Our Work With State Wildlife Action Plans

Great Egret

Protecting wildlife for our children's future will require bold and strategic conservation efforts in every state.

Fortunately, a vision for conserving wildlife now exists thanks to the development of State Wildlife Action Plans.

These federally-funded state plans are setting the stage for an ambitious new direction for wildlife conservation and collectively represent a national action agenda for preventing wildlife from becoming endangered.

How They Work

Every state has written a State Wildlife Action Plan, which acts like a blueprint for conservation. Plans assess the health of wildlife and habitat in the state, so experts know which species are at risk, and outline steps needed to conserve the “species of greatest conservation need” before they become more rare and costly to protect. The State Wildlife Grants Program provides federal dollars and matching state funds to support states and territories in cost-effective conservation.

Successful State Wildlife Action Plans

The National Wildlife Federation is a founding member of a coalition of more than 6,300 organizations supporting increased public funding for wildlife conservation and related education and recreation. The coalition works to ensure that state wildlife agencies and their conservation partners have the funding they need to fully implement their wildlife action plans.

A Bold Vision for Funding Wildlife Conservation

The Recovering America’s Wildlife Act, introduced in 2016 by Representatives Don Young (R-AK) and Debbie Dingell (D-MI), will redirect $1.3 billion of existing revenue annually to state-led wildlife conservation efforts, effectively allowing the states to more fully implement their State Wildlife Action Plans. This legislation follows the recommendation of a diverse group of energy, business and conservation leaders.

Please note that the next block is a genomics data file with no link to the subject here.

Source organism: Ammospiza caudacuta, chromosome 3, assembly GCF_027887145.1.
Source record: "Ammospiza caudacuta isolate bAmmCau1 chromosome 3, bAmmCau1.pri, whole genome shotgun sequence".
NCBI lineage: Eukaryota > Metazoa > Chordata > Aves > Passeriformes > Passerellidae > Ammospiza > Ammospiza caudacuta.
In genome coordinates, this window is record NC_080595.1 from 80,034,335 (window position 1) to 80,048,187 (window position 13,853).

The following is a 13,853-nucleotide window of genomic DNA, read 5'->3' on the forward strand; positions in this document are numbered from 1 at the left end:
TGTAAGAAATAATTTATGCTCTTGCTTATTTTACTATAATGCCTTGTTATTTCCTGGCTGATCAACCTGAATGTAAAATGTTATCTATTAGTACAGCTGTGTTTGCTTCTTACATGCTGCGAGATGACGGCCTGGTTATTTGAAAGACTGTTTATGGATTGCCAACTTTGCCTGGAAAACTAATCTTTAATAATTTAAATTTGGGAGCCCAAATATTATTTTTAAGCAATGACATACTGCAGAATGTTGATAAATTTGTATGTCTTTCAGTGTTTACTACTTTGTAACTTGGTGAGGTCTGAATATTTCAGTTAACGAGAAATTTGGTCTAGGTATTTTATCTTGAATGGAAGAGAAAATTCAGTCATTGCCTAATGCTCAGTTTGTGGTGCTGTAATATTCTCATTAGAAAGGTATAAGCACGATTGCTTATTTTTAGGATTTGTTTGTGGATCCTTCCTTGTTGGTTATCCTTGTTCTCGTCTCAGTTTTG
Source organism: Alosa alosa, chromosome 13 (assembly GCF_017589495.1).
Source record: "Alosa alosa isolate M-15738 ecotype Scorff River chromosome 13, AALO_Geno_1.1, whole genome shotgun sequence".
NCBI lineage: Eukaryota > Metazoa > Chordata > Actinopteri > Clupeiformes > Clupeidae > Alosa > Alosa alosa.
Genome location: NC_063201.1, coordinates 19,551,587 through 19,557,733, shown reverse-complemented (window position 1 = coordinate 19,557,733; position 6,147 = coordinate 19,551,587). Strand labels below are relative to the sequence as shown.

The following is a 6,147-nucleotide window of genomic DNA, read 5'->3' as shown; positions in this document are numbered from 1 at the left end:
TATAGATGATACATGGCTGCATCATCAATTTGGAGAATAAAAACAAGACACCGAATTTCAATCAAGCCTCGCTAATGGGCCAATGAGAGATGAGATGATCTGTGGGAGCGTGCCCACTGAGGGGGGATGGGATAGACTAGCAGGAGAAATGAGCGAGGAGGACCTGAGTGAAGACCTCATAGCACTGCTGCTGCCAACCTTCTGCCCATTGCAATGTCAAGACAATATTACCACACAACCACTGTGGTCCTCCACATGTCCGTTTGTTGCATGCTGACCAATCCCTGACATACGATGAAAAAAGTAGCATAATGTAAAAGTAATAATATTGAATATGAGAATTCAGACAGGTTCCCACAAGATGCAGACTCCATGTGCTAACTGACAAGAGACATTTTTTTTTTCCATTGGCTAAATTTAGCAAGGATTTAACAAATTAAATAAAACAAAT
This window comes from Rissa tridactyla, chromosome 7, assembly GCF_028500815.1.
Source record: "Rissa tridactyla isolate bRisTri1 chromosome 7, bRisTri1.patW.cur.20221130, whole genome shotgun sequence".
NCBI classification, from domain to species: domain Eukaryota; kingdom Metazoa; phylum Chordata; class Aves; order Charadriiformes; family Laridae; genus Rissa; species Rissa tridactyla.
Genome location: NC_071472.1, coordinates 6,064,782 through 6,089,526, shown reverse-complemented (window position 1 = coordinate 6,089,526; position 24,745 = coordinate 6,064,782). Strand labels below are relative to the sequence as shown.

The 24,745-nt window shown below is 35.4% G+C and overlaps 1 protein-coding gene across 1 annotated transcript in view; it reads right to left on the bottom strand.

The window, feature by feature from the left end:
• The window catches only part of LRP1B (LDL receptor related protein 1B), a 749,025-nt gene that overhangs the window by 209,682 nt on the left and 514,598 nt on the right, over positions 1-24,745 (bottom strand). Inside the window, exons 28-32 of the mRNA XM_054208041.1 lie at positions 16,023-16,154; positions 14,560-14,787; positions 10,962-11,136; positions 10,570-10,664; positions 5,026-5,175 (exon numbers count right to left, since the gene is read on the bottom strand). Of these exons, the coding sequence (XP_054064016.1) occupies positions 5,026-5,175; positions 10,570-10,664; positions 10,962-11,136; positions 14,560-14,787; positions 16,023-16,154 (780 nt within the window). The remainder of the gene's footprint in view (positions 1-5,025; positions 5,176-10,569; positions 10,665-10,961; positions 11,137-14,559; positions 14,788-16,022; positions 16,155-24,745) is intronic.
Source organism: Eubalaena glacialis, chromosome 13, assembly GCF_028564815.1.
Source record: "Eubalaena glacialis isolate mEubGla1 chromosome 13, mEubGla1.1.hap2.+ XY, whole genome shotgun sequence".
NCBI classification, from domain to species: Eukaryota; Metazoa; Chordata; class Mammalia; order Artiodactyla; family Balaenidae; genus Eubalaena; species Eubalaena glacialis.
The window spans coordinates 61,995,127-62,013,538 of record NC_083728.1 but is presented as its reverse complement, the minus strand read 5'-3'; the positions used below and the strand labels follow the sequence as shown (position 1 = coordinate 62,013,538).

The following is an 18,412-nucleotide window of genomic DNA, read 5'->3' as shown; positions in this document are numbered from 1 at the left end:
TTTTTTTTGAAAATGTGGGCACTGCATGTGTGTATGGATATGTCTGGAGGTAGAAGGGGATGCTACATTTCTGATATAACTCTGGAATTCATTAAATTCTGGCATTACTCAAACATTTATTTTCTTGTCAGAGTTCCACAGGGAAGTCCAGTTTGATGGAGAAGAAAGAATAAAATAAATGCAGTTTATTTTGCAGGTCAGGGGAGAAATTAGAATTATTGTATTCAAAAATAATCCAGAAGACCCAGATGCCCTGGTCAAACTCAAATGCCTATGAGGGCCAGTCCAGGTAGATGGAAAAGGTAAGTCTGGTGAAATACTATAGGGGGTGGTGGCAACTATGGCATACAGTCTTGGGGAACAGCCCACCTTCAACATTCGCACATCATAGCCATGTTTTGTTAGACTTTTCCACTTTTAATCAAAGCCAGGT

The Blue Ribbon Panel on Sustaining America’s Diverse Fish & Wildlife Resources determined that an annual investment of $1.3 billion in revenues from energy and mineral development on federal lands and waters could address the needs of thousands of species, preventing them from needing to be added to the Endangered Species Act. The number of species petitioned for listing under the Act has increased by 1,000 percent in less than a decade. The Blue Ribbon Panel was co-chaired by former Wyoming governor, David Freudenthal, and John L. Morris, noted conservationist and founder of Bass Pro Shops.

  • NWF works to advance and support state wildlife conservation efforts by:

    Advocating for robust, dedicated funding for action plan implementation through the annual federal budget process and other legislation.

    Building awareness of the importance of state wildlife action plans and galvanizing state-level Teaming with Wildlife Coalitions.

    Promoting the use of wildlife action plans to inform broader land use and resource management activities.

    Working with states to help them incorporate climate change into their action plans

Learn more about National Wildlife Federation's adaptation reports.

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